If you’ve been reading this blog for awhile, you know my self-study in psychology has taken me some very interesting places. Self-actualization. Creativity, perception, mysticism. Various topics in humanistic and existential psychotherapy. Religion, too, has been a part of these discussions; although, I admit, I’ve never been particularly interested in religion as a course of study. And so I spent a long time ignoring it. Or avoiding it. Thinking it superfluous to my more serious studies in being and becoming.
The irony here, I am learning, is that religion is probably where I should have been looking all along. Not in the sense of institutionalized religion, divine, or revelatory experiences, but in the connections between religion and personality. Or, more specifically, in what it means to have a religious disposition. What both A. H. Maslow and William James describe in uncannily similar terms as a kind of reverence for life. An orientation to the world which is not just harmonious, but energizing, grateful, soulful, and associated with living according to the highest values and virtues. Indeed, for both James and Maslow, the development of a religious disposition is a kind of ultimate in development. Self-actualization or becoming.
But this is really nothing new. And the impetus for this post has nothing to do with rehashing Maslow’s thoughts on religion and self-actualization. (I’ve done that a few too many times methinks.) Rather, I’d like to move in a different direction, one that was inspired by my reading of William James’s The Varieties of Religious Experience (extremely highly recommended) and present an alternative interpretation of what it means to have a religious disposition.
I am going to suggest something now which may be completely wrong and for which I have no evidence beyond my own speculation and the validity of my inner experiences. And it is this: our religious attitudes precede, or provide the foundation for, our other personality traits. They are primary, which, means our personalities may very well be hierarchical. Like I said, I could be wrong. But my intuition tells me there is at least a kernel of truth in what I just wrote.
The thought came to me this morning as I was reading James over coffee. He sets out to define religious attitude as an orientation toward an underlying universal order or primal truth. He doesn’t abandon the concept of divine encounter, but he expands it to suggest, I think, that being able to sense ourselves as part of a greater whole–whether that whole is defined as nature, God, the cosmos, etc.–is enough to constitute a religious attitude, or disposition. He takes great pains to distinguish situational behavior, or what amount to peripheral-type personality traits, from total attitudes, which are, by his definition, religious:
To get at [total attitudes] you must go beyond the foreground of existence and reach down to that curious sense of the whole residual cosmos as an everlasting presence, intimate or alien, terrible or amusing, lovable or odious, which in some degree every one possesses. This sense of the world’s presence, appealing as it does to our individual temperament, makes us either strenuous or careless, devout or blasphemous, gloomy or exultant, about life at large. – William James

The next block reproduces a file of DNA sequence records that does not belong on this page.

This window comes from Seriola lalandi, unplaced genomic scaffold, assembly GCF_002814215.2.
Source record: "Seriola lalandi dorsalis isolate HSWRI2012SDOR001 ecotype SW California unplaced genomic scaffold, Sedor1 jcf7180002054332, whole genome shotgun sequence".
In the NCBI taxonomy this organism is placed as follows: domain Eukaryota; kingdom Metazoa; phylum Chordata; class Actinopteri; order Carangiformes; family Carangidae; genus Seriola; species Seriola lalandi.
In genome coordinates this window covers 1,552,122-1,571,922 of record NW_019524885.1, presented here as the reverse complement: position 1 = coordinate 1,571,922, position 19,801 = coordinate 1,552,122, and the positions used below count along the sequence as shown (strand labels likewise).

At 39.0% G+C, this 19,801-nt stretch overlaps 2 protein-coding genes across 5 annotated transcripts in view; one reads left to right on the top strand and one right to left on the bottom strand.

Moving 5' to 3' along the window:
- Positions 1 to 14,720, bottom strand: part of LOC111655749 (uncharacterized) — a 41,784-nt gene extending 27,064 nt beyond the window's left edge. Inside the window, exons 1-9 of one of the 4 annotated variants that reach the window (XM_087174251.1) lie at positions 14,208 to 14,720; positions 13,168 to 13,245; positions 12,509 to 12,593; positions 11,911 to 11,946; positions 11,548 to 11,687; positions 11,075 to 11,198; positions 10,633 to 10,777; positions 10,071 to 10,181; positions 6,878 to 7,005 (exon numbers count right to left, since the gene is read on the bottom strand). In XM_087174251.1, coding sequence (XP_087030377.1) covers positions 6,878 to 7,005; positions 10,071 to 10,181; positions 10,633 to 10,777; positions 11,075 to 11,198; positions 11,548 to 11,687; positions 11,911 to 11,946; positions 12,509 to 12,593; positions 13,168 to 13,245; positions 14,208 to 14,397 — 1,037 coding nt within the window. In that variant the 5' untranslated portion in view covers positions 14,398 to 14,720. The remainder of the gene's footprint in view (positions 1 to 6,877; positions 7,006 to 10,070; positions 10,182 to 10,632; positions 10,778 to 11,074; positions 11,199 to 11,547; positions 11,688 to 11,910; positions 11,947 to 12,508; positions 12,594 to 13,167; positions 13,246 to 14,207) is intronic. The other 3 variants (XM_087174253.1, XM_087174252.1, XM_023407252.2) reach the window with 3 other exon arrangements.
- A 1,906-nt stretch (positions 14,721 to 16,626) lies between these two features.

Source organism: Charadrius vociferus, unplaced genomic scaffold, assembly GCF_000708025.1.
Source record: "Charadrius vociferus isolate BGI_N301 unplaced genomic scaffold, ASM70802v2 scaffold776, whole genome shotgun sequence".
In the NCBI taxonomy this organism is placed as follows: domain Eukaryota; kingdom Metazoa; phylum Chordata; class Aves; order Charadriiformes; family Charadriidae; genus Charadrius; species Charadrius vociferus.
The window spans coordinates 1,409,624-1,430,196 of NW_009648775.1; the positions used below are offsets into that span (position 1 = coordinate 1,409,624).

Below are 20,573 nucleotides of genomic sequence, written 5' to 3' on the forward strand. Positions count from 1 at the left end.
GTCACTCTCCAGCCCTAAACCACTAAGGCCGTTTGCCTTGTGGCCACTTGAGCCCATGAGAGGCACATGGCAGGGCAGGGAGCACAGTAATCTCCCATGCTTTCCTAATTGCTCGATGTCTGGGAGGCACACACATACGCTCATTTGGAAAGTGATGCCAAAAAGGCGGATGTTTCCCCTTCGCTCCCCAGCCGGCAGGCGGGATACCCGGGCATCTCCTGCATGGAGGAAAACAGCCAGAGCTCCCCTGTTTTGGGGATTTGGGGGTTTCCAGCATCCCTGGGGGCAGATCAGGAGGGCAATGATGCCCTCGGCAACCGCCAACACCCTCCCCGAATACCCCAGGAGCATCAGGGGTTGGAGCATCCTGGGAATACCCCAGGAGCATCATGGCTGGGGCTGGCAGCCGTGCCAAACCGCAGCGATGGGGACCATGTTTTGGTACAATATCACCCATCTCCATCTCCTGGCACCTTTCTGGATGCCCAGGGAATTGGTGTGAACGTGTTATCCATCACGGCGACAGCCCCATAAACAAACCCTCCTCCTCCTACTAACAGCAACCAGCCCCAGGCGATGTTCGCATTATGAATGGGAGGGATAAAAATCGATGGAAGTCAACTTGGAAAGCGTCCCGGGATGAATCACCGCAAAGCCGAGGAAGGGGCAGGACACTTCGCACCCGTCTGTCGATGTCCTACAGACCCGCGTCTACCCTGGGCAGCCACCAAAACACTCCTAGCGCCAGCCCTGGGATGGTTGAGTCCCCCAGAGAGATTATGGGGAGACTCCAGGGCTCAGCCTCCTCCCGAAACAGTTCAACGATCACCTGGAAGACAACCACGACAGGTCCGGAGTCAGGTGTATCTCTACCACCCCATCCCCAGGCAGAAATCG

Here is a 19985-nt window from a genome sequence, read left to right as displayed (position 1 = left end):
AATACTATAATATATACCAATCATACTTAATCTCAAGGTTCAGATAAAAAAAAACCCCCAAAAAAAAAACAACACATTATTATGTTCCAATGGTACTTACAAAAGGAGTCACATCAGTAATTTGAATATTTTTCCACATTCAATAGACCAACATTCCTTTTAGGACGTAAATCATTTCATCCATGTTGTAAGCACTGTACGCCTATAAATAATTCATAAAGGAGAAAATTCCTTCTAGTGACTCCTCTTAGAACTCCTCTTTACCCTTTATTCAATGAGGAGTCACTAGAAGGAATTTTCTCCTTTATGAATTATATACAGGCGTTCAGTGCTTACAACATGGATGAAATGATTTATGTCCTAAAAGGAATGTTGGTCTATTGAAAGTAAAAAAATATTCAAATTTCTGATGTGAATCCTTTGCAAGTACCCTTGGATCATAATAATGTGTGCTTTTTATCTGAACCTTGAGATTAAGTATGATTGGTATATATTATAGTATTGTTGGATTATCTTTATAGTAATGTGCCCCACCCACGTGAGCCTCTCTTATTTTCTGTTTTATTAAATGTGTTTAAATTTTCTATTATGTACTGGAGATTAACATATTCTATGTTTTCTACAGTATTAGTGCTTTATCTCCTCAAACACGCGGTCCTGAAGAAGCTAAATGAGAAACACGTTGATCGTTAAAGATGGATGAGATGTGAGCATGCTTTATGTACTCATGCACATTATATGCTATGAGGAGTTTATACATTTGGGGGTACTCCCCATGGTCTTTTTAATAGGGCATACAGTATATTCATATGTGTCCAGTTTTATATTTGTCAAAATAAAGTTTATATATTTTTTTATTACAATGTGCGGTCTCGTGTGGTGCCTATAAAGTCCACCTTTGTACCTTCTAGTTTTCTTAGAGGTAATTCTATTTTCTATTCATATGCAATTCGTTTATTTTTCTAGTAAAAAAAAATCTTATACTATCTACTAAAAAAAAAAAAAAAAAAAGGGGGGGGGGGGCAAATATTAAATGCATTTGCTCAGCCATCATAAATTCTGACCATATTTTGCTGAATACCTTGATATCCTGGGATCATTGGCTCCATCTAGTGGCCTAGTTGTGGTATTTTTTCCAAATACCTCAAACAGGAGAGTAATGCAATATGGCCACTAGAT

My instinctive reaction to this passage and the lengthier discussion that follows: to keep replacing the word total with primary. So I stopped myself and reflected on this idea for awhile. Is it enough to say that our foundational beliefs shape our personality? Or that the unconscious is made up of archetypes (which James seems to indicate here), which shape our personality? Or—as my gut seems to be telling me—is there a core, or primary, set of personality traits, which then results in the development of secondary traits? For example, are the Big Five, possibly, made up of secondary traits? Is it possible there is a series of measurable attitudes that precede them or even cause them? It is, indeed, one thing to suggest that people who hold a religious attitude toward life are more likely to be conscientious and agreeable (I am making this up for the sake of example.), but it’s another to suggest that conscientiousness and agreeableness likely proceed from that attitude, itself made up measurable characteristics.
I hadn’t thought of this before. But my own experience tells me—and very significantly—that it’s possible to develop a religious attitude over time, and in so doing, to watch our other, more peripheral attitudes change as our core orientation changes.
Interestingly, James suggests the same about emotions. Religious-type emotions, for him, have a solemnity, a heft, which is neither positive nor negative, though he seems to suggest they emanate from somewhere deeper. That they’re totalizing, soulful, or core, experiences. I have to ask myself again, is the development of a religious attitude toward life tantamount to a kind of self-actualization or becoming? Or is there something of a religious attitude that precedes all of this and makes the highest levels of being attainable for some people? (I have no doubt perception plays a very large role here, as well.)
At the moment, I’m apt to suggest the latter. This is a question to which I would very much like an answer.